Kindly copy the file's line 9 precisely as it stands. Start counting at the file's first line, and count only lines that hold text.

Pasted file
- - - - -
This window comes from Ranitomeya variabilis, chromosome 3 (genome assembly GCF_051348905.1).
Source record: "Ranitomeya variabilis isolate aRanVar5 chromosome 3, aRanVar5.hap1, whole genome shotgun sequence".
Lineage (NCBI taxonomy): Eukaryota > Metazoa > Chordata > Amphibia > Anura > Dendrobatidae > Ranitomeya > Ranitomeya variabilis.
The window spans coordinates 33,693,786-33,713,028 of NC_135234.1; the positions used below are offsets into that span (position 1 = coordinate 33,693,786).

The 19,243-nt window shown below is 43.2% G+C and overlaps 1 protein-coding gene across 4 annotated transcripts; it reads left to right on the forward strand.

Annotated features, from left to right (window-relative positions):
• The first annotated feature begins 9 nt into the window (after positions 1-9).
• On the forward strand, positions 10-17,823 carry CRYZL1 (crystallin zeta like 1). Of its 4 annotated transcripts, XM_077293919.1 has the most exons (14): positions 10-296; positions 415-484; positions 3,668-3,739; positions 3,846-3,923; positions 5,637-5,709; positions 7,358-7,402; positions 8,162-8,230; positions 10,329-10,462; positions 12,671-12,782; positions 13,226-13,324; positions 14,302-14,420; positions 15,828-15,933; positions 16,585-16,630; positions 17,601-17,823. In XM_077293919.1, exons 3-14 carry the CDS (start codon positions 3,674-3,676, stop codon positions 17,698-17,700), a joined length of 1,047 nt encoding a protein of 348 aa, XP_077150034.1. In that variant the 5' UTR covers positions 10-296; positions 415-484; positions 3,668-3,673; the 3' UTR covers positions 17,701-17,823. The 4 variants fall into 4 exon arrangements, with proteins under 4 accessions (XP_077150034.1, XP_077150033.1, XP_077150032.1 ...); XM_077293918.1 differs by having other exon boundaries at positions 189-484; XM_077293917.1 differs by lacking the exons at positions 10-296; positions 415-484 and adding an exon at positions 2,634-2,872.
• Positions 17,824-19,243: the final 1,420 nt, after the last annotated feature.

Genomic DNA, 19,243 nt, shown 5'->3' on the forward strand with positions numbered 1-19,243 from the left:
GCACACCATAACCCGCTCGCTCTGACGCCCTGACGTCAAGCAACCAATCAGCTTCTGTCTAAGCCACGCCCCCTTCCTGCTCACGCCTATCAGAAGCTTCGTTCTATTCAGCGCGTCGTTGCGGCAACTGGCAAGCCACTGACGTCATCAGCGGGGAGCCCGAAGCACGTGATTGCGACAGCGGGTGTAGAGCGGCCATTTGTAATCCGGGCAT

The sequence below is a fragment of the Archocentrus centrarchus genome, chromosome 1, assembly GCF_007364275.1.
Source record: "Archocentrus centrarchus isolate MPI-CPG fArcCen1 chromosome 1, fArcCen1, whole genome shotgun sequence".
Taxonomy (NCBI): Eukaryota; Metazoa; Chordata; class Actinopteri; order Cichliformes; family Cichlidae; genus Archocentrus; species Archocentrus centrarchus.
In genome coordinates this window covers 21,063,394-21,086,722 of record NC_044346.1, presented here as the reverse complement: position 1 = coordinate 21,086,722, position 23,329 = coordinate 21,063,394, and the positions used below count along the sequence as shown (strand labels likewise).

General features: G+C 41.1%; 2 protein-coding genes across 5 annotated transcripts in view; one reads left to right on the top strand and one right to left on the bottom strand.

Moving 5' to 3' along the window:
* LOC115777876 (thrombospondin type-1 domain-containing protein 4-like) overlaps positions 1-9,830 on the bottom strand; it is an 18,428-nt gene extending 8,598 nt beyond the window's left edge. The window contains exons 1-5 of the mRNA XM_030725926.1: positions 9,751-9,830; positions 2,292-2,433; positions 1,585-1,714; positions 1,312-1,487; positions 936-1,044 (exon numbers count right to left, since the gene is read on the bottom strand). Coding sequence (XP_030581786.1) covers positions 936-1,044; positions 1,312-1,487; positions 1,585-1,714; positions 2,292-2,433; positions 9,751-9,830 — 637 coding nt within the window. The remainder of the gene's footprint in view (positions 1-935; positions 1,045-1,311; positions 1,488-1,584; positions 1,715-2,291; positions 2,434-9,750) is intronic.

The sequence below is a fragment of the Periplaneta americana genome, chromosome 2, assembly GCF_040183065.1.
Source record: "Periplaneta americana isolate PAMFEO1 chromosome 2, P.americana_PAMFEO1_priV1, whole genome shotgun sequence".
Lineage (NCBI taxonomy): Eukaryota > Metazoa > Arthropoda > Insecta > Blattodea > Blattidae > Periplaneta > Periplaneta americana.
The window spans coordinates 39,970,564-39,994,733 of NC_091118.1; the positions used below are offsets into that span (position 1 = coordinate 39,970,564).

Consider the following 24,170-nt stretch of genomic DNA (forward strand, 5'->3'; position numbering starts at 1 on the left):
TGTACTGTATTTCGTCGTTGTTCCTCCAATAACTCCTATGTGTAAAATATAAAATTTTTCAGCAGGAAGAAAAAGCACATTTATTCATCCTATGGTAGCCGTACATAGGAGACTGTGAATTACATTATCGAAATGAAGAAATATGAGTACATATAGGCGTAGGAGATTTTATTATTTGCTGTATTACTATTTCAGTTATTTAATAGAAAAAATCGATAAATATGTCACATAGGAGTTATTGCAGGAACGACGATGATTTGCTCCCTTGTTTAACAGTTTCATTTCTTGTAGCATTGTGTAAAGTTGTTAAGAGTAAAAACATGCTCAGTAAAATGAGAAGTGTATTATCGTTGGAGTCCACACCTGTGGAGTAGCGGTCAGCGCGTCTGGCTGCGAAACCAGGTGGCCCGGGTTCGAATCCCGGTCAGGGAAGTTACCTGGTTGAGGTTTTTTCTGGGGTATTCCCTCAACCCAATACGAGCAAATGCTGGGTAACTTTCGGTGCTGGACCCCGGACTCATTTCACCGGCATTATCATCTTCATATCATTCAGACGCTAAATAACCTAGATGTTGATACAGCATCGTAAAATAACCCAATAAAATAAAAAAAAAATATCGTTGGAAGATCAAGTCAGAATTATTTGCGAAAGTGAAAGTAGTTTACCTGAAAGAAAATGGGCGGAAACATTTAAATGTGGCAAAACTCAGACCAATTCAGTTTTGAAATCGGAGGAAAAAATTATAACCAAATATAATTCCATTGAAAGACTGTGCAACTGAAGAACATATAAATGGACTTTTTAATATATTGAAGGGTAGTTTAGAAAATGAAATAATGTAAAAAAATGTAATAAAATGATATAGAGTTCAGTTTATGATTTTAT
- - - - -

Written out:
• Positions 17,824-19,243: the final 1,420 nt, after the last annotated feature.